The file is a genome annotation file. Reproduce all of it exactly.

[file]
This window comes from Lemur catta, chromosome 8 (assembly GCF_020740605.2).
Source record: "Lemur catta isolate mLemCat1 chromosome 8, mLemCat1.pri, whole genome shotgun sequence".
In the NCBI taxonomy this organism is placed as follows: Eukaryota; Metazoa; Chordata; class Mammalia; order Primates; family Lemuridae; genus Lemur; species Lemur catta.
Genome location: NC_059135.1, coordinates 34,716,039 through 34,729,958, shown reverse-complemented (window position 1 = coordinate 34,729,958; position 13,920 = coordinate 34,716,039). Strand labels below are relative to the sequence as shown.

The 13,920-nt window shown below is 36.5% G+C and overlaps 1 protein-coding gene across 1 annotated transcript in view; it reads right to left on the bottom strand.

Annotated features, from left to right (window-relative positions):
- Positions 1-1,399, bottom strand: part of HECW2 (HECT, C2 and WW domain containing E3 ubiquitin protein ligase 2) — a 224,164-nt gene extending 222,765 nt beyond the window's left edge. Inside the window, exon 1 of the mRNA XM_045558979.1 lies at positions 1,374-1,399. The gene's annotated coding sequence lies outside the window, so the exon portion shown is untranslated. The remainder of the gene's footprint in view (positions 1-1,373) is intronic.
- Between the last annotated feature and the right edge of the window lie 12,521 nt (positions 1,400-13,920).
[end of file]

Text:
This window comes from Lemur catta, chromosome 8 (assembly GCF_020740605.2).
Source record: "Lemur catta isolate mLemCat1 chromosome 8, mLemCat1.pri, whole genome shotgun sequence".
In the NCBI taxonomy this organism is placed as follows: Eukaryota; Metazoa; Chordata; class Mammalia; order Primates; family Lemuridae; genus Lemur; species Lemur catta.
Genome location: NC_059135.1, coordinates 34,716,039 through 34,729,958, shown reverse-complemented (window position 1 = coordinate 34,729,958; position 13,920 = coordinate 34,716,039). Strand labels below are relative to the sequence as shown.

The 13,920-nt window shown below is 36.5% G+C and overlaps 1 protein-coding gene across 1 annotated transcript in view; it reads right to left on the bottom strand.

Annotated features, from left to right (window-relative positions):
- Positions 1-1,399, bottom strand: part of HECW2 (HECT, C2 and WW domain containing E3 ubiquitin protein ligase 2) — a 224,164-nt gene extending 222,765 nt beyond the window's left edge. Inside the window, exon 1 of the mRNA XM_045558979.1 lies at positions 1,374-1,399. The gene's annotated coding sequence lies outside the window, so the exon portion shown is untranslated. The remainder of the gene's footprint in view (positions 1-1,373) is intronic.
- Between the last annotated feature and the right edge of the window lie 12,521 nt (positions 1,400-13,920).